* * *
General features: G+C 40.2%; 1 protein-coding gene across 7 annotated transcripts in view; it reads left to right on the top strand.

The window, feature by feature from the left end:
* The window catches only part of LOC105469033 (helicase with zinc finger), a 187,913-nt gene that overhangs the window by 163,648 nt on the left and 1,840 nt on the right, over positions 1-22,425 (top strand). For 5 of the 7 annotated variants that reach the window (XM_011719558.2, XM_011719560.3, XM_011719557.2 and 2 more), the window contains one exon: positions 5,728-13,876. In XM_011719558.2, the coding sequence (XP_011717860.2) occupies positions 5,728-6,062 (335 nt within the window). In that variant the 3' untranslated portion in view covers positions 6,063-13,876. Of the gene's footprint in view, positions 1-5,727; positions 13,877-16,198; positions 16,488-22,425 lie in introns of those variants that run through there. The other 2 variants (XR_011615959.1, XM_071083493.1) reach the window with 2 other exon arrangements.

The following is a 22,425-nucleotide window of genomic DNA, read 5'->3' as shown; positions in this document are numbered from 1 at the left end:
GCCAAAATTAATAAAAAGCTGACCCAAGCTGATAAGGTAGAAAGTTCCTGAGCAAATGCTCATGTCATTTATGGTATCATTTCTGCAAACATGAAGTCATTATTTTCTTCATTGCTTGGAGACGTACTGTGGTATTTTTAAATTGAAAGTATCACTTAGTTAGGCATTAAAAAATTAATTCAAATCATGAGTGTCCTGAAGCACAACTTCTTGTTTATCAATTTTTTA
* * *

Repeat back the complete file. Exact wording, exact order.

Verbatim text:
General features: G+C 40.2%; 1 protein-coding gene across 7 annotated transcripts in view; it reads left to right on the top strand.

The window, feature by feature from the left end:
* The window catches only part of LOC105469033 (helicase with zinc finger), a 187,913-nt gene that overhangs the window by 163,648 nt on the left and 1,840 nt on the right, over positions 1-22,425 (top strand). For 5 of the 7 annotated variants that reach the window (XM_011719558.2, XM_011719560.3, XM_011719557.2 and 2 more), the window contains one exon: positions 5,728-13,876. In XM_011719558.2, the coding sequence (XP_011717860.2) occupies positions 5,728-6,062 (335 nt within the window). In that variant the 3' untranslated portion in view covers positions 6,063-13,876. Of the gene's footprint in view, positions 1-5,727; positions 13,877-16,198; positions 16,488-22,425 lie in introns of those variants that run through there. The other 2 variants (XR_011615959.1, XM_071083493.1) reach the window with 2 other exon arrangements.

The following is a 22,425-nucleotide window of genomic DNA, read 5'->3' as shown; positions in this document are numbered from 1 at the left end:
GCCAAAATTAATAAAAAGCTGACCCAAGCTGATAAGGTAGAAAGTTCCTGAGCAAATGCTCATGTCATTTATGGTATCATTTCTGCAAACATGAAGTCATTATTTTCTTCATTGCTTGGAGACGTACTGTGGTATTTTTAAATTGAAAGTATCACTTAGTTAGGCATTAAAAAATTAATTCAAATCATGAGTGTCCTGAAGCACAACTTCTTGTTTATCAATTTTTTA